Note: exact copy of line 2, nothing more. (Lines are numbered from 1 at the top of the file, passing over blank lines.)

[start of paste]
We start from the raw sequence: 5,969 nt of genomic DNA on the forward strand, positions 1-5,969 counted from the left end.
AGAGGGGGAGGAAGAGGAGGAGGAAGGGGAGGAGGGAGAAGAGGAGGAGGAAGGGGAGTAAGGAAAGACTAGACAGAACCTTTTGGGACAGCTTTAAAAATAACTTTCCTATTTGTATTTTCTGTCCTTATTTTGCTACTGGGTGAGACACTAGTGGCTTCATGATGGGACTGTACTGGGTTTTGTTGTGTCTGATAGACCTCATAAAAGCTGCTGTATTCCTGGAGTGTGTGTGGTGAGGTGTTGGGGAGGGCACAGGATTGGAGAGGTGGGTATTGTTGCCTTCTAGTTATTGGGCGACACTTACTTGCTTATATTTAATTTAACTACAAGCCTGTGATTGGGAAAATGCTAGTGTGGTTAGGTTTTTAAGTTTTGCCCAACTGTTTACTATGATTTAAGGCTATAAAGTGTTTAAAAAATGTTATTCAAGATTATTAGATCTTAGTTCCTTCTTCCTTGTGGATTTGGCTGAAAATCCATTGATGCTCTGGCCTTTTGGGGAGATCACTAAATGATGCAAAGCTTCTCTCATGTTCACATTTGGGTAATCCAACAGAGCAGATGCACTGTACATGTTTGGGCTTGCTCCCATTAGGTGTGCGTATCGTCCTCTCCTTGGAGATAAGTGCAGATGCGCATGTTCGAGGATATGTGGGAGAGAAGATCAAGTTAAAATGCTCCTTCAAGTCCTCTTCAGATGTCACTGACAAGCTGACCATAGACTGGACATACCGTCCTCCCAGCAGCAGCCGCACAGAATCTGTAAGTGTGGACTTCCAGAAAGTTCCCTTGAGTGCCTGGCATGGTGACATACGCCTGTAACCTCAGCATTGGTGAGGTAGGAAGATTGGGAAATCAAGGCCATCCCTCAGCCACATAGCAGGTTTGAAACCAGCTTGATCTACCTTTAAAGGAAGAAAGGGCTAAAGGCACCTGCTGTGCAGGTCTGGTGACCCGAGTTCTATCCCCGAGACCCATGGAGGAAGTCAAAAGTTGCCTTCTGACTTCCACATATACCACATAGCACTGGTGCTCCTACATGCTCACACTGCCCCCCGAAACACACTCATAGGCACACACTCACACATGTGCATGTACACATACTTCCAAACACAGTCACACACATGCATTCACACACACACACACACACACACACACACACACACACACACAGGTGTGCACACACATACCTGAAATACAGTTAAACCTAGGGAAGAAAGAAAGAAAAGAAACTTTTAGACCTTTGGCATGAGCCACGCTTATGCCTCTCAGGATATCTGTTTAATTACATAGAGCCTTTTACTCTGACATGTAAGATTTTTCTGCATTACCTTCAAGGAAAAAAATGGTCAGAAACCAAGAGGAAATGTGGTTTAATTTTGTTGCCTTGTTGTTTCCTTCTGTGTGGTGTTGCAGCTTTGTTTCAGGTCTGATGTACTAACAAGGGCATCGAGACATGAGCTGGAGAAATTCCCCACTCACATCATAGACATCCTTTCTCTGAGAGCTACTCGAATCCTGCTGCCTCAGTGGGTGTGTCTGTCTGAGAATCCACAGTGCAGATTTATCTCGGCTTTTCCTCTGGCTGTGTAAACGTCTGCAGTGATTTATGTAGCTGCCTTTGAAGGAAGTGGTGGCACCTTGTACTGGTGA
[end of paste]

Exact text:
AGAGGGGGAGGAAGAGGAGGAGGAAGGGGAGGAGGGAGAAGAGGAGGAGGAAGGGGAGTAAGGAAAGACTAGACAGAACCTTTTGGGACAGCTTTAAAAATAACTTTCCTATTTGTATTTTCTGTCCTTATTTTGCTACTGGGTGAGACACTAGTGGCTTCATGATGGGACTGTACTGGGTTTTGTTGTGTCTGATAGACCTCATAAAAGCTGCTGTATTCCTGGAGTGTGTGTGGTGAGGTGTTGGGGAGGGCACAGGATTGGAGAGGTGGGTATTGTTGCCTTCTAGTTATTGGGCGACACTTACTTGCTTATATTTAATTTAACTACAAGCCTGTGATTGGGAAAATGCTAGTGTGGTTAGGTTTTTAAGTTTTGCCCAACTGTTTACTATGATTTAAGGCTATAAAGTGTTTAAAAAATGTTATTCAAGATTATTAGATCTTAGTTCCTTCTTCCTTGTGGATTTGGCTGAAAATCCATTGATGCTCTGGCCTTTTGGGGAGATCACTAAATGATGCAAAGCTTCTCTCATGTTCACATTTGGGTAATCCAACAGAGCAGATGCACTGTACATGTTTGGGCTTGCTCCCATTAGGTGTGCGTATCGTCCTCTCCTTGGAGATAAGTGCAGATGCGCATGTTCGAGGATATGTGGGAGAGAAGATCAAGTTAAAATGCTCCTTCAAGTCCTCTTCAGATGTCACTGACAAGCTGACCATAGACTGGACATACCGTCCTCCCAGCAGCAGCCGCACAGAATCTGTAAGTGTGGACTTCCAGAAAGTTCCCTTGAGTGCCTGGCATGGTGACATACGCCTGTAACCTCAGCATTGGTGAGGTAGGAAGATTGGGAAATCAAGGCCATCCCTCAGCCACATAGCAGGTTTGAAACCAGCTTGATCTACCTTTAAAGGAAGAAAGGGCTAAAGGCACCTGCTGTGCAGGTCTGGTGACCCGAGTTCTATCCCCGAGACCCATGGAGGAAGTCAAAAGTTGCCTTCTGACTTCCACATATACCACATAGCACTGGTGCTCCTACATGCTCACACTGCCCCCCGAAACACACTCATAGGCACACACTCACACATGTGCATGTACACATACTTCCAAACACAGTCACACACATGCATTCACACACACACACACACACACACACACACACACACACACACAGGTGTGCACACACATACCTGAAATACAGTTAAACCTAGGGAAGAAAGAAAGAAAAGAAACTTTTAGACCTTTGGCATGAGCCACGCTTATGCCTCTCAGGATATCTGTTTAATTACATAGAGCCTTTTACTCTGACATGTAAGATTTTTCTGCATTACCTTCAAGGAAAAAAATGGTCAGAAACCAAGAGGAAATGTGGTTTAATTTTGTTGCCTTGTTGTTTCCTTCTGTGTGGTGTTGCAGCTTTGTTTCAGGTCTGATGTACTAACAAGGGCATCGAGACATGAGCTGGAGAAATTCCCCACTCACATCATAGACATCCTTTCTCTGAGAGCTACTCGAATCCTGCTGCCTCAGTGGGTGTGTCTGTCTGAGAATCCACAGTGCAGATTTATCTCGGCTTTTCCTCTGGCTGTGTAAACGTCTGCAGTGATTTATGTAGCTGCCTTTGAAGGAAGTGGTGGCACCTTGTACTGGTGA